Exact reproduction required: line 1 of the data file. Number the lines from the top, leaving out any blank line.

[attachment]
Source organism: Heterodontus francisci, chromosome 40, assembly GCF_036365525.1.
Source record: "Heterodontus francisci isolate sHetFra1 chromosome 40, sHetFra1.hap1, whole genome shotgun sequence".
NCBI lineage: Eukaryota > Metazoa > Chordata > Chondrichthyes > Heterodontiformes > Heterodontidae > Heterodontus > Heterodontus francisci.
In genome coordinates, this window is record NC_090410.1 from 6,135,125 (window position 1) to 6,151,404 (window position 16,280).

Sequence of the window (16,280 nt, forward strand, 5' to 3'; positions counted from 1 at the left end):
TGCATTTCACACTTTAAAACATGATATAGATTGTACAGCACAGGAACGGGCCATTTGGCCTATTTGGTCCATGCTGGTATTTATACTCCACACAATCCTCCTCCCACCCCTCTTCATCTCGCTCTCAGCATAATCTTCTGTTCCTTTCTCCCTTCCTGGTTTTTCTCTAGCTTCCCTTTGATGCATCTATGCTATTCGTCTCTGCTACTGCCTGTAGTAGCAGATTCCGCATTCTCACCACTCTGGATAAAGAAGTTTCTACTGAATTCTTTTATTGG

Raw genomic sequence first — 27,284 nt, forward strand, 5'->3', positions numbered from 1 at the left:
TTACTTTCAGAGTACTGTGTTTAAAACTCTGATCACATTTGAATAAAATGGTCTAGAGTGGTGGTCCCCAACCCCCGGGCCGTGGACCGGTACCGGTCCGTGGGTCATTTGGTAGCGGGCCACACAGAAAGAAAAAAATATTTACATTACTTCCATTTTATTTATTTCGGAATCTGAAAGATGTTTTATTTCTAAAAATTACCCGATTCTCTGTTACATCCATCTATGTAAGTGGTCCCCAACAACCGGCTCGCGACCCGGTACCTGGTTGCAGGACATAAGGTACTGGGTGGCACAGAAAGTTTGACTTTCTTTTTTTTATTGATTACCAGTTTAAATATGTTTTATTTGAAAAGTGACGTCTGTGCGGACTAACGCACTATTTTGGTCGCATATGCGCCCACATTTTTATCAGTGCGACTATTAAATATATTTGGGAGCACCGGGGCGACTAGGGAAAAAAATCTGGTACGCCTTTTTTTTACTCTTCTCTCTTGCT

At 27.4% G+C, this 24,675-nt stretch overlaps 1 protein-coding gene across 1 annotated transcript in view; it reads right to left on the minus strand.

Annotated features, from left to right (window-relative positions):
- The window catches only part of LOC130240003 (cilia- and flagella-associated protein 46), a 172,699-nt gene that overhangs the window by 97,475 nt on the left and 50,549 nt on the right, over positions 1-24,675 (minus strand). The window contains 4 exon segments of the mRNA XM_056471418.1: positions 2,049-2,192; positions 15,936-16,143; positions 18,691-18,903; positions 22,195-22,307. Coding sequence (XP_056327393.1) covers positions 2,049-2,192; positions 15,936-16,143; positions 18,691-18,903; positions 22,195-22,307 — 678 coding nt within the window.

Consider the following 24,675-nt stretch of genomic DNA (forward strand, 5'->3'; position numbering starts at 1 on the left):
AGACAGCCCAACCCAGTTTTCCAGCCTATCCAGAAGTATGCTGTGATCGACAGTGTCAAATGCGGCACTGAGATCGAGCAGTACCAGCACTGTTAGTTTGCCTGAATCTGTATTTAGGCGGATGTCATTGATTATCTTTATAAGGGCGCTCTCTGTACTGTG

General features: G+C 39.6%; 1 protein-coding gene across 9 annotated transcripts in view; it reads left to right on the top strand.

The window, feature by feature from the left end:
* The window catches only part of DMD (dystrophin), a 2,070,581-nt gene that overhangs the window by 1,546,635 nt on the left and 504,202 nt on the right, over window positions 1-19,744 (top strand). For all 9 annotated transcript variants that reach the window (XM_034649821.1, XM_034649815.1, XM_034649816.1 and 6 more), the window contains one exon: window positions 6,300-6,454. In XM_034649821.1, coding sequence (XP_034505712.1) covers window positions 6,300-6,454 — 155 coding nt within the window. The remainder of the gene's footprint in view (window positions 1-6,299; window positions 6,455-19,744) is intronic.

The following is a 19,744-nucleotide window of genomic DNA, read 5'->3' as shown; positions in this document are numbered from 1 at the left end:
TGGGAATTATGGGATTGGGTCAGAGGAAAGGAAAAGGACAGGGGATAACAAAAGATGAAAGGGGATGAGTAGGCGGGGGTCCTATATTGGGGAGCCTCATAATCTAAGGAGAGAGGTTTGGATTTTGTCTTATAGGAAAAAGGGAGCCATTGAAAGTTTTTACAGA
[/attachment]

Source organism: Heterodontus francisci, chromosome 40, assembly GCF_036365525.1.